Wednesday, August 20, 2014

Misreprentation of the temperaments in the EPI

From what I understand, Empedocles (c. 450 BCE) postulated that the universe is built out of fire, earth, air, and water. He was a nilist and did not assign any values to these elements. His predecessors had been Thales (c. late 6th century BCE) who believed the essential ingredient was water, and later Anaximenes who argued that the fundamental substance was air. Later, Democritus (c. 400 BCE) argued for materialism and that the world consists of nothing but imortal atoms and empty space, and even the soul was composed of atoms.

Soon after Empedocles, Hippocrates (460-370 BCE) incorporated the four temperaments or humours into his medical theories: sanguine (pleasure-seeking and sociable), choleric (ambitious and leader-like), melancholic (analytical and quiet), and phlegmatic (relaxed and peaceful). These may have their origins in ancient Egypt or Mesopotamia. I don't know how these ideas were conflated and incorporated into astrology.

As you can tell, none of these early descriptions of temperaments represents a disturbance, and as such they can be considered as stable dimensions of personality. What I think Eysenck and later psychologists did was interpret these dimensions in such a manner that suggested disturbances or unstable psychological states. The difference, I believe, is that in astrology the personality dimensions may be disturbed into such states but recovery is expected because psychological states are not permanent as dimensions are. Eysenck and others seem to take certain psychological states as being permanent and I think this has no place in astrology.

Thus in Eysenck's Personality Inventory (EPI) test, we have E (extraversion - sociability) and N (neuroticism - emotional stability) each with continuums between + and -. E+ is sociable and outgoing, E- is quiet and reserved, N+ is emotional and easily upset, N- is calm and not easily upset. Now, how often do you encounter people, for example, in the E+N+ quadrant (outgoing and easily upset emotionally)? Are these people in your everyday world? Is this really a personality dimension or a psychological state? You may encounter someone from this quadrant like Mayor Rob Ford, but such people are unstable and definitely need professional help. It is not a true personality dimension.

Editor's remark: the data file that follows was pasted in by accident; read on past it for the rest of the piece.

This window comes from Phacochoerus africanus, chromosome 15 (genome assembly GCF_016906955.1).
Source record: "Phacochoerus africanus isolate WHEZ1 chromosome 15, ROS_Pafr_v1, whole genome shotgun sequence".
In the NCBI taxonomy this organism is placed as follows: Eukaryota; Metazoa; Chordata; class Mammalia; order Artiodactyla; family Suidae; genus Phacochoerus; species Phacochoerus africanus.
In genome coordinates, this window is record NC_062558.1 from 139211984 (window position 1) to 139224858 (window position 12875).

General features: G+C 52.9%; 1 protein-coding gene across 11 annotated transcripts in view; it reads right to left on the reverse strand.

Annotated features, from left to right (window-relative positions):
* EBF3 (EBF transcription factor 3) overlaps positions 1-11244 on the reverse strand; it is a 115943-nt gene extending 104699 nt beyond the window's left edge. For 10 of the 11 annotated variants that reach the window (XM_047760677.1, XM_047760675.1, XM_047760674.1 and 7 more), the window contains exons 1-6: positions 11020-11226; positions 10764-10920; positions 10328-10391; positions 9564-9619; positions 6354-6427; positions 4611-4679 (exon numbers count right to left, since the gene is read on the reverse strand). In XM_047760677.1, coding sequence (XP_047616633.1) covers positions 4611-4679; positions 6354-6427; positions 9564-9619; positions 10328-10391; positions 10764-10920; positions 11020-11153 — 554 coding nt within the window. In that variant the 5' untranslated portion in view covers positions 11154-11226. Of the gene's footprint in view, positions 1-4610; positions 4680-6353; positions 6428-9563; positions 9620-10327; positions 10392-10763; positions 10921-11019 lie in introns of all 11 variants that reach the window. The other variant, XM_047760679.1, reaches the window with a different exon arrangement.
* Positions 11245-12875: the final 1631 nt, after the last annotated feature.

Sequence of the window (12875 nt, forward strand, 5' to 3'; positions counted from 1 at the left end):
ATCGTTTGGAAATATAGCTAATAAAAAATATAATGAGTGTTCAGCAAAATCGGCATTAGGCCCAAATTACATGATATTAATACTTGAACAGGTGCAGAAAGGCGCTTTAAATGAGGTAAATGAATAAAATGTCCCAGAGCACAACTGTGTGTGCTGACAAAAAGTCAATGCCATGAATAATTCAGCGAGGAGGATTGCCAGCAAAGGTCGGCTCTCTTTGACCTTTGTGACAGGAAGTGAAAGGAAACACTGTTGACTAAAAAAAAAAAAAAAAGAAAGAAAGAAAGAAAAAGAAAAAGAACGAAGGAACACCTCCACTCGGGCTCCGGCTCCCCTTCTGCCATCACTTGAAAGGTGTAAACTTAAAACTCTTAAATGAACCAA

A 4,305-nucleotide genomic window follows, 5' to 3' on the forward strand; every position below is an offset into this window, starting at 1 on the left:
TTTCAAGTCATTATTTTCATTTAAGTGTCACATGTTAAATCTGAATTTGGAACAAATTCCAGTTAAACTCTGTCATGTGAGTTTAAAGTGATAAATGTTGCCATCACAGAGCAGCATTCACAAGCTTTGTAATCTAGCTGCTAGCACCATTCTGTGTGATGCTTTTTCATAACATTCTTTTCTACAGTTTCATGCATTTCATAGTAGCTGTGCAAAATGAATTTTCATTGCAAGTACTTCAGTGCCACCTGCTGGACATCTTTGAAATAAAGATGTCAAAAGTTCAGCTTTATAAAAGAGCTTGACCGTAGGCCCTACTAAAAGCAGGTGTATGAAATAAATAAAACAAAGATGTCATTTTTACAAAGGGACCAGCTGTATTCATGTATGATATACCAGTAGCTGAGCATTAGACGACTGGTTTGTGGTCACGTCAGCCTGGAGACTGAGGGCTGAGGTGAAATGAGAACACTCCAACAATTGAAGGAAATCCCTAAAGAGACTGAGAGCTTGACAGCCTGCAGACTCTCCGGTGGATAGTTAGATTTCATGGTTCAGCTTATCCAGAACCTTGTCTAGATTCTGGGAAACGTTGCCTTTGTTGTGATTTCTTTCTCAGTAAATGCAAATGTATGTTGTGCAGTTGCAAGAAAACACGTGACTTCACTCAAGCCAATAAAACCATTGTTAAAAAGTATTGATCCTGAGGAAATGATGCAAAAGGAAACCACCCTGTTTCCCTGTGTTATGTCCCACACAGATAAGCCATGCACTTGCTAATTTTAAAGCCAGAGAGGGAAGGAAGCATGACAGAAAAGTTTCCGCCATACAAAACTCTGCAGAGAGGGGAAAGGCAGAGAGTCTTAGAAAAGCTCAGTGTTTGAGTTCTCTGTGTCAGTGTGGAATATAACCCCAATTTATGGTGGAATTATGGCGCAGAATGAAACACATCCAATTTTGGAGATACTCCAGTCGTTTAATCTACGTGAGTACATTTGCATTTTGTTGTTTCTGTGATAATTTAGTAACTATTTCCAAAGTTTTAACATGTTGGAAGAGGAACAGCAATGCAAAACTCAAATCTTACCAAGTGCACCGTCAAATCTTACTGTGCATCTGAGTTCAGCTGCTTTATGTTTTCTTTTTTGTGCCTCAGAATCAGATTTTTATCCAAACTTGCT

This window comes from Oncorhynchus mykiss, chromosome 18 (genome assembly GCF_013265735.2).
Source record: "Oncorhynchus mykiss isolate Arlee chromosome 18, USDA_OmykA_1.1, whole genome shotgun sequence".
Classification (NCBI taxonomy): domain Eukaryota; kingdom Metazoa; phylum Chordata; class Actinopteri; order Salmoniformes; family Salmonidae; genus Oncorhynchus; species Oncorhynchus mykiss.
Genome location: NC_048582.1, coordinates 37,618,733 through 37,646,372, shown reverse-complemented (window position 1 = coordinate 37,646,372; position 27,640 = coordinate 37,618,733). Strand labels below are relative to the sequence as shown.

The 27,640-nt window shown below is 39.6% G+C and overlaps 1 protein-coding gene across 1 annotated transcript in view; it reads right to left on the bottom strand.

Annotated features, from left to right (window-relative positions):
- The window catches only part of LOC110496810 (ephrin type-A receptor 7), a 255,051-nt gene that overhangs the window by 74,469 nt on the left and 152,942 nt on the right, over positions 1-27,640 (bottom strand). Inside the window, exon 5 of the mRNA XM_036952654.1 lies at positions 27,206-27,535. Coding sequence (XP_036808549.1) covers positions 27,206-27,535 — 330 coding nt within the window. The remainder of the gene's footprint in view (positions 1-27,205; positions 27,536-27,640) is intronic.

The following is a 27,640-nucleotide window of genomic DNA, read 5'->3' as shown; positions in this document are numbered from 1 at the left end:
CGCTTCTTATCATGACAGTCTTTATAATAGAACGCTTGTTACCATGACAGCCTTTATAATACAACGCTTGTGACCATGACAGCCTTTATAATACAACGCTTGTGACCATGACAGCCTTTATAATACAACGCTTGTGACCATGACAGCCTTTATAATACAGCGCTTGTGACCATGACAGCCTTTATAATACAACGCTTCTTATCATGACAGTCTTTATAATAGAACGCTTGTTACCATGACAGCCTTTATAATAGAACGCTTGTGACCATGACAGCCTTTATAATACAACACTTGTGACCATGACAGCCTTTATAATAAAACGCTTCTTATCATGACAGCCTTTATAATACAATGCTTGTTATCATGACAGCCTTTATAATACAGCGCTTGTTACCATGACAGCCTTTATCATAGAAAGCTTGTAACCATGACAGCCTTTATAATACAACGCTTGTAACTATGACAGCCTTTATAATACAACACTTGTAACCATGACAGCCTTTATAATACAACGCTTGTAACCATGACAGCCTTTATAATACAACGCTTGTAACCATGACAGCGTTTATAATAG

The beauty of astrology is that it describes both personality dimensions and psychological states but the states are assumed to be under the control of the native, whereas the dimensions are not. That is why astrology cannot predict with certainty what the state might be at any given time. This is a different paradigm than the E and N theories, which I now believe to be a corruption.

Tuesday, August 13, 2013

The jetpack scientist

In view of the corporate manipulation of science funding and research programs in the pursuit of higher profits in the name of progress and growth, and the corresponding decline of scientific authority and credibility, here's a link to an insightful blog post with a "modest proposal." The author, that science potentially could once again be supported by astrology, in the way that Ptolemy, Galileo, and Kepler practiced astrology to support their scientific efforts. Science institutions could offer astrological services to the public as a means of supporting their research programs that are now underfunded because there are no foreseeable profits to be made from them for corporate gains. This is meant to be somewhat satirical, though it touches upon interesting discussion points. Apparently, skeptics ought not attack astrology because astrology might just be the means that at some time in the near future could once again support the best innovation in science.